One week ago Aransas National Wildlife Refuge, in Austwell, TX, on Friday, December 16, 2011 used prescribed burns on this portion of the refuge. Typical of a coastal prairie shoreline, natural occurrences of fire are part of a healthy ecosystem. Phragmites reed grass and other plant roots stabilize the ground and were unharmed by the fire. Healthy growth is already seen from the charred grass and ashes on the ground. A refuge road also serves as an effective firebreak.
State Conservationist Salvador Salinas commented on the USDA-NRCS Gulf of Mexico Initiative (GoMI) during a press conference, about improving water quality, habitat, and the health of the Gulf ecosystem. “Launching this initiative is a top priority for NRCS in Texas because the Gulf of Mexico is one of our state’s premier natural resources. It provides vital habitat for wildlife, and creates jobs in industries that depend upon them. The health of this resource is essential to Texas as well as to the nation,” said Salvador Salinas. The Texas initiative focuses on three watersheds in Refugio, Calhoun, Victoria and Aransas counties and ultimately the Gulf of Mexico.
“What is really compelling about GoMI and other similar conservation efforts is that they prove that Texas farmers and ranchers not only feed and clothe us and power our vehicles, but they can also help protect and restore our rivers and provide more habitat for wildlife,” stated Salinas. “That’s why it is important that this conservation project is not about taking productive farm land out of production. This is a working lands initiative, so that not only are we helping to restore the health of the Gulf, but we’re also helping to sustain and enhance the productivity of the Gulf’s farms and ranches.”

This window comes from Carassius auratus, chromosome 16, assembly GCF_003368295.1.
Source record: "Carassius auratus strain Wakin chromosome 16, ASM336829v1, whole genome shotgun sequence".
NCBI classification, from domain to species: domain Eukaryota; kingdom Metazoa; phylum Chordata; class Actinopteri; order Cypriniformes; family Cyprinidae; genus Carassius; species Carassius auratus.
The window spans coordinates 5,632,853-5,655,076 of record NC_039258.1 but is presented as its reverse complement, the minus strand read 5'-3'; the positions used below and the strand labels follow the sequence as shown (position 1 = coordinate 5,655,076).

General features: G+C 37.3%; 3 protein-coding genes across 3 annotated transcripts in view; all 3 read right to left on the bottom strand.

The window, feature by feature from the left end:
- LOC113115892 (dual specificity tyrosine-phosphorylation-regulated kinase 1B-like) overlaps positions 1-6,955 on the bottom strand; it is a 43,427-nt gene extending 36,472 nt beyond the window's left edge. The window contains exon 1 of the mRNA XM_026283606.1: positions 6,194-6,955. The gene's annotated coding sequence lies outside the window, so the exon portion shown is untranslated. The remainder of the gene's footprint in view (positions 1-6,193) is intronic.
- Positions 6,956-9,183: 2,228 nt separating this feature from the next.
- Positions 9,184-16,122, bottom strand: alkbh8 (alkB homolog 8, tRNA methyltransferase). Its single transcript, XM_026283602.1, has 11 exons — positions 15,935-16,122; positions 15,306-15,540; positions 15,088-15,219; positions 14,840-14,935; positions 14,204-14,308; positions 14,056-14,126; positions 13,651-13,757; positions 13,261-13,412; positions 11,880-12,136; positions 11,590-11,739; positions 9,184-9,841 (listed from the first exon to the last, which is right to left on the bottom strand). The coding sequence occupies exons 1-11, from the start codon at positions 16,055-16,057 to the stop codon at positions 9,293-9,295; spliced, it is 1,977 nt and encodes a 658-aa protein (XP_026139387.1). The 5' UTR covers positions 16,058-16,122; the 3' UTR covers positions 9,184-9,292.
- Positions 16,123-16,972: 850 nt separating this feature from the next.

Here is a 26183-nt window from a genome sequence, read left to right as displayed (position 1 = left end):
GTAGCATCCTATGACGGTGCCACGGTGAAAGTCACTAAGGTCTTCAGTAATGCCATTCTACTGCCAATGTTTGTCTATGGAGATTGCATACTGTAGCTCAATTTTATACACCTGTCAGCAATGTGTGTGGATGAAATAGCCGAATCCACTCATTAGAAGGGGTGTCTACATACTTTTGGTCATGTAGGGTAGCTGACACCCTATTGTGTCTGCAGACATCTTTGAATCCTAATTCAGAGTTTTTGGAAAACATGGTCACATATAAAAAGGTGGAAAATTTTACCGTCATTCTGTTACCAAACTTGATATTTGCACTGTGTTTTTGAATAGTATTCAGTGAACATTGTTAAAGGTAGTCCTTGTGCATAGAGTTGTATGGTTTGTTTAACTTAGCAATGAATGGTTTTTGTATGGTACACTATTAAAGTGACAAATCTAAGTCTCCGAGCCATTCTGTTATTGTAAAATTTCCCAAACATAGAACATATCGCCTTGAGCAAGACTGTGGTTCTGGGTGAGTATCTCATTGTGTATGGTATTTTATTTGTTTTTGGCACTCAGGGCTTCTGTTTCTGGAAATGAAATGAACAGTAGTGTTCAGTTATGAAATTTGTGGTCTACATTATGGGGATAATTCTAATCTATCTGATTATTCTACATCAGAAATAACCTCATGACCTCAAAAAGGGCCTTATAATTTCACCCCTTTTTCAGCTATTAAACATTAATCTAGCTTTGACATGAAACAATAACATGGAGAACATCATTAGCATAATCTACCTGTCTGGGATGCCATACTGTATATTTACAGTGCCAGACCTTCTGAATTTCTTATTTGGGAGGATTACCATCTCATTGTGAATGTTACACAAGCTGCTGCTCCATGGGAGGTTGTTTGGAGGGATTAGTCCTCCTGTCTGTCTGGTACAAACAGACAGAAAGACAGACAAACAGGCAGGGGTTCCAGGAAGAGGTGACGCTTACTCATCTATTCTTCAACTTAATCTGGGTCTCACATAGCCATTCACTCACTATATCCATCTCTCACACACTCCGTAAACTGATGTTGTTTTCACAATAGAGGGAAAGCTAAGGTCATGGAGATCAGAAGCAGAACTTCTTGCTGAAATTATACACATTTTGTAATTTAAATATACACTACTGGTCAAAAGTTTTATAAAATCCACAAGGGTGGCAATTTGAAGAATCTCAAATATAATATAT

Nationally, USDA-NRCS is dedicating up to $50 million over three years to this effort.
NRCS will continue to provide proven technical expertise and that of their partners. The anticipated result is improved water quality, stream flows and wildlife habitat. USDA photo by Lance Cheung.